Everyone seemed to ask the same thing, “Isn’t this electric?’ My response was “yes, but not this one.” Mazda’s MX-30 has been getting much praise as the Hiroshima based company’s newest foray into BEV mass production. However, the version you see here is the entry level MX-30 Mild Hybrid. So, what exactly is this version all about?
Well first off, it will save you a sizeable chunk of coin, as the MX-30 M Hybrid kicks off the MX-30 family at $46,790 plus ORC and looks no different from its EV counterpart, but it does still sport a smattering of electric drive. If fact, you have to look pretty hard to notice any differences such as the badging and that faint petrol burble on start-up, naturally.
In terms of the design, I have absolutely no qualms with Mazda wanting to carry the looks of the BEV version over, because the MX-30 is still a striking looking bit of kit. The two-tone colour combo, swooping coupe-like roofline and of course, those rear doors which open backwards and give a nod to the RX8 of yesteryear. With styling cues like these, it is easy to forget this is meant to be an SUV.
As the name suggests, the only form of electrification drive is the Mild Hybrid drive system mated to Mazda’s e-SKYACTIV-G 2.0L four-cylinder petrol engine. Power is rated at 114kW and torque at 200Nm. Drive is sent to the front wheels via Mazda’s six-speed automatic transmission. Mazda also claim combined fuel consumption figures of 7.1L/100km and C02 emissions of 167g/km.
It is also great to see the interior of the Mild Hybrid has not been tampered with either. The MX-30 gives you quality and sumptuous surroundings. The floating centre console which houses the touchscreen climate control and dial for the 8.8-inch infotainment system is a beauty to behold.
The MX-30 uses a variety of recycled materials including Heritage Cork for the centre console tray and door grips, to recycled and breathing fabric for the seats and upper door trim. Every trim piece used still feels very up market, like something costing more than twice the price. All the switchgear continues the Mazda tradition of being immensely satisfying to use.
You also get all the fruit usually associated with Mazda’s Limited spec cars like adaptive cruise, i-Stop function, Head Up Display, a thumping BOSE stereo system, heated seats and steering wheel, blind spot monitoring, smart brake support and lane departure warning to name but a few.
The driving position leaves you sitting quite high up and looking down on the instrument cluster and that minimalist steering wheel containing more of the aforementioned satisfying switchgear. Head and legroom offer nothing to complain about for those in the front and there are plenty of hidey holes around the place to store things.
While getting in and out is a doddle, especially with those rear doors opening out, folk of a lankier disposition will be hunched over in the rear seats. Because of that sloping rear roof line and its relatively compact size, the MX-30 doesn’t fare well as a family car. That said, I always found myself chucking my belongings in the back seat via those doors anyway.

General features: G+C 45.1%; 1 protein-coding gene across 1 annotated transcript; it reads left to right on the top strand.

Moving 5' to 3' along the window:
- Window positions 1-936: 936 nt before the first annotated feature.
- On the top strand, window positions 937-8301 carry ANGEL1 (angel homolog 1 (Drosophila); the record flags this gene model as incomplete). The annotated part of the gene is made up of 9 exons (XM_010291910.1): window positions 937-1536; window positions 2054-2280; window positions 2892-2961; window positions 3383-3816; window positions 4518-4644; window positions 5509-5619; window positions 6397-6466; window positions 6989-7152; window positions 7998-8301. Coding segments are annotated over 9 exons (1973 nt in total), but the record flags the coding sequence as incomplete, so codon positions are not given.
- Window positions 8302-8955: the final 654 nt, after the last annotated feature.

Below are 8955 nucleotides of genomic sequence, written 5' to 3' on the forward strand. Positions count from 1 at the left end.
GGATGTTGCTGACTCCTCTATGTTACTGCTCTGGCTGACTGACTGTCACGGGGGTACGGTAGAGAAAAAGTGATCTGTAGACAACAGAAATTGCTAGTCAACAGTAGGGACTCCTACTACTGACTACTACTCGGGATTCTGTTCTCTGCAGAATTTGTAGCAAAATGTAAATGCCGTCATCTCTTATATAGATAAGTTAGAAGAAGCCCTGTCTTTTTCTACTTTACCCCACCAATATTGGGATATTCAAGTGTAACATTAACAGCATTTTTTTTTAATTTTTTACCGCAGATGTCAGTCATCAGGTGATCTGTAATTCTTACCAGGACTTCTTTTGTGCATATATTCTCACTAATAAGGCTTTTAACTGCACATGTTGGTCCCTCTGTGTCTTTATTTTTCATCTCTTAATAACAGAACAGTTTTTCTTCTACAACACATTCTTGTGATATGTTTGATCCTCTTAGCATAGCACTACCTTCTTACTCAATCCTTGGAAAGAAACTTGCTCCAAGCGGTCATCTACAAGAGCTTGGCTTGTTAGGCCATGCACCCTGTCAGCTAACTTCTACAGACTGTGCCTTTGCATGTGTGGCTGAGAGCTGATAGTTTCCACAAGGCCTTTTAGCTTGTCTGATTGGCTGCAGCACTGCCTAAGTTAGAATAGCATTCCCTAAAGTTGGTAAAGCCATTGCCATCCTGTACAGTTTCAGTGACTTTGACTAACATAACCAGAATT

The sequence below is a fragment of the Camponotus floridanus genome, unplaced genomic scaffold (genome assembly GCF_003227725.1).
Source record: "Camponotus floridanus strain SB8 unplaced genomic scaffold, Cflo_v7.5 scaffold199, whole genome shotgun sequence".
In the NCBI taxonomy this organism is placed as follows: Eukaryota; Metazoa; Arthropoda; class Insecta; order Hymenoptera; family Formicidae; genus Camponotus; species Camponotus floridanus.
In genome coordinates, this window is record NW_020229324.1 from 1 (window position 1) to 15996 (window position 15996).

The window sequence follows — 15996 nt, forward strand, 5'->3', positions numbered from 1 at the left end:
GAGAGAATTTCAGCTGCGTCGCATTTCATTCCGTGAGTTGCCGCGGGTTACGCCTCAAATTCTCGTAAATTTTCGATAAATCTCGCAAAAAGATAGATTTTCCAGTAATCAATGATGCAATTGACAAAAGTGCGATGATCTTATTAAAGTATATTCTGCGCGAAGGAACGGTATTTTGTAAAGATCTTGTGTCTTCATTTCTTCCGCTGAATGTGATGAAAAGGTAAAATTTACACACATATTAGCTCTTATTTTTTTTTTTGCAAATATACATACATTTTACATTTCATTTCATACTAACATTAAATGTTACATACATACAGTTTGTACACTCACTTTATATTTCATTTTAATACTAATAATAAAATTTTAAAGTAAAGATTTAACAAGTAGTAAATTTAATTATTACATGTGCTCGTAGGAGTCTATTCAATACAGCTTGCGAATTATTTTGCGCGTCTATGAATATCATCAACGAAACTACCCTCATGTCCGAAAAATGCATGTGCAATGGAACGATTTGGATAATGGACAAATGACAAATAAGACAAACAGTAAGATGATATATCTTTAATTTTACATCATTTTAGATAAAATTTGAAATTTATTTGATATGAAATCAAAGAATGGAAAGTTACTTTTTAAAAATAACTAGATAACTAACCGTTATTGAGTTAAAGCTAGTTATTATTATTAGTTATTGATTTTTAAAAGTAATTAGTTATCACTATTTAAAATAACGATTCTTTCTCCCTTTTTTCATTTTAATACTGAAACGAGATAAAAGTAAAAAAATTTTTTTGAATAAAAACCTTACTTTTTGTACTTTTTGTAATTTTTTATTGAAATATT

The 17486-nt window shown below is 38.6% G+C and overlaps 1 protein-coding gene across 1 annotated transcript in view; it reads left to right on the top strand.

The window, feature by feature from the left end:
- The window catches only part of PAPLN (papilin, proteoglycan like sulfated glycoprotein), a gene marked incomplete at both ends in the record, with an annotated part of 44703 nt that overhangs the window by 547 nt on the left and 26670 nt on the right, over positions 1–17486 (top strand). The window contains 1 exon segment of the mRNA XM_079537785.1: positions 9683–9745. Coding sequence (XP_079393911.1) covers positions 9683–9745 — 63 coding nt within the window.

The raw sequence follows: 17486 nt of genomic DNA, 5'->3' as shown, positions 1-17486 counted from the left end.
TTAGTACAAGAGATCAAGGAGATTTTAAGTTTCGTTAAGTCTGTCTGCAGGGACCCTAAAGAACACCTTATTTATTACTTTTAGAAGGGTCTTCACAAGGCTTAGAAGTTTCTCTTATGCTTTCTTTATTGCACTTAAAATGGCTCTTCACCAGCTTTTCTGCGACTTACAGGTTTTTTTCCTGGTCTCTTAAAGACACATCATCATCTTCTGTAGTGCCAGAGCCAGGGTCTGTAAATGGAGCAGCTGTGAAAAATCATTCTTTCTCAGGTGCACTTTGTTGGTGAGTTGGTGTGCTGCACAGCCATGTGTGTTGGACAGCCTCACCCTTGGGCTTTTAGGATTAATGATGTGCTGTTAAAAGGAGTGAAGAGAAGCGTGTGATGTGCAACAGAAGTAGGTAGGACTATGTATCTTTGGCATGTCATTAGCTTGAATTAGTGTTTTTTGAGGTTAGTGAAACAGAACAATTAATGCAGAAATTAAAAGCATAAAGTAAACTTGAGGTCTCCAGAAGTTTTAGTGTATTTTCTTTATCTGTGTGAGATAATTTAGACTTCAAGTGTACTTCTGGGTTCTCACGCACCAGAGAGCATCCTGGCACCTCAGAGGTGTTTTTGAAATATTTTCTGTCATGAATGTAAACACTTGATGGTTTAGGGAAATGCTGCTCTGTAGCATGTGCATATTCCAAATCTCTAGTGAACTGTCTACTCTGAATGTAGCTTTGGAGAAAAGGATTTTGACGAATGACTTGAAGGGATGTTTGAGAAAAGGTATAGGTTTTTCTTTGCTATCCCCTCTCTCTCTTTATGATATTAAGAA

Its best to use the MX-30 Mild Hybrid as a two-seater and drop the back seats altogether. Plus, once you do that, you can vastly increase its 370L of boot space to a hefty 1171L.
As mentioned before, the MX-30’s four pot engine note is quite subdued. Move off and there is a seamless delivery of power and torque. This is where the Hybrid part of the equation comes into play. Rather than give you the option of running solely on electric drive like a conventional hybrid, the M Hybrid system aids you in quicker and more efficient acceleration thanks to lower down delivery of torque.
You do feel it too, slightly. From 1500rpm to around 3500rpm, the M Hybrid scoots along very well, all while dialling out road and outside noise. It is a very refined way of leaving your local. The M Hybrid also has the advantage of weight over the EV version. Thanks to the lack of batteries stored underneath, the M Hybrid tips the scales at 1492kg over the EVs 1670kg. Ride comfort is rather supple too.
Mazda’s G-Vectoring steering also means that changing direction in the M Hybrid is a doddle and doesn’t require much effort on your part. Despite being raised slightly, it can hold its own in the twistiness too. While an off-camber B-road is not the ideal stomping ground for an MX-30, a twisty suburban road or urban back alleyway can be devoured no problem.
You may follow the mantra of “EV or nothing” when it comes to the MX-30. However, when considering the Mild Hybrid costs $28k less than the EV after the clean car rebate, it presents itself as very good value. Plus, thanks to the ever-increasing price of fuel, having that extra electric additive for this kind of money can only be a good thing. All in all, the Mazda MX-30 Mild Hybrid is a variant I didn’t expect, but glad exists nonetheless.